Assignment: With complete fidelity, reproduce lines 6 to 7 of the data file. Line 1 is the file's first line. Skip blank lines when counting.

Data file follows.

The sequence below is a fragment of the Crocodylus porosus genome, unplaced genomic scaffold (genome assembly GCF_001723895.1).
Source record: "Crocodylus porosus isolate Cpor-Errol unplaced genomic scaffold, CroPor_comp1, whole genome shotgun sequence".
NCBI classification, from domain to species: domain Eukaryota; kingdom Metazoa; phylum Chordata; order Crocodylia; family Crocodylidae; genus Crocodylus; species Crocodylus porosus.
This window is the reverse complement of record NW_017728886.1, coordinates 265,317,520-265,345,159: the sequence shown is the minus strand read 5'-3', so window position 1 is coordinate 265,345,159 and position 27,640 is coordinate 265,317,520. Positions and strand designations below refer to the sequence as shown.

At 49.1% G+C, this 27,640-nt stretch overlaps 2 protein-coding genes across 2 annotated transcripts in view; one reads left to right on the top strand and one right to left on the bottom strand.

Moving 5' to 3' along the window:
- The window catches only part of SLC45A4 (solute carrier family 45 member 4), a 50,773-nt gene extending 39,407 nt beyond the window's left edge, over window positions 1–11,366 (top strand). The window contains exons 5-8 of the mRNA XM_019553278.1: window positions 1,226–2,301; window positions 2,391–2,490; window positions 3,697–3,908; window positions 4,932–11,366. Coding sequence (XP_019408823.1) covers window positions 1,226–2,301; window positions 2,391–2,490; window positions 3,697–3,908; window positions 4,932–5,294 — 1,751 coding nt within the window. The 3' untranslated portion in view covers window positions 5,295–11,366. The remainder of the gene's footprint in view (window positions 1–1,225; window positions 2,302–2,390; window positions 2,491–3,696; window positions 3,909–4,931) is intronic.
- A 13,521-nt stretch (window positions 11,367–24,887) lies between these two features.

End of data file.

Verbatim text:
Moving 5' to 3' along the window:
- The window catches only part of SLC45A4 (solute carrier family 45 member 4), a 50,773-nt gene extending 39,407 nt beyond the window's left edge, over window positions 1–11,366 (top strand). The window contains exons 5-8 of the mRNA XM_019553278.1: window positions 1,226–2,301; window positions 2,391–2,490; window positions 3,697–3,908; window positions 4,932–11,366. Coding sequence (XP_019408823.1) covers window positions 1,226–2,301; window positions 2,391–2,490; window positions 3,697–3,908; window positions 4,932–5,294 — 1,751 coding nt within the window. The 3' untranslated portion in view covers window positions 5,295–11,366. The remainder of the gene's footprint in view (window positions 1–1,225; window positions 2,302–2,390; window positions 2,491–3,696; window positions 3,909–4,931) is intronic.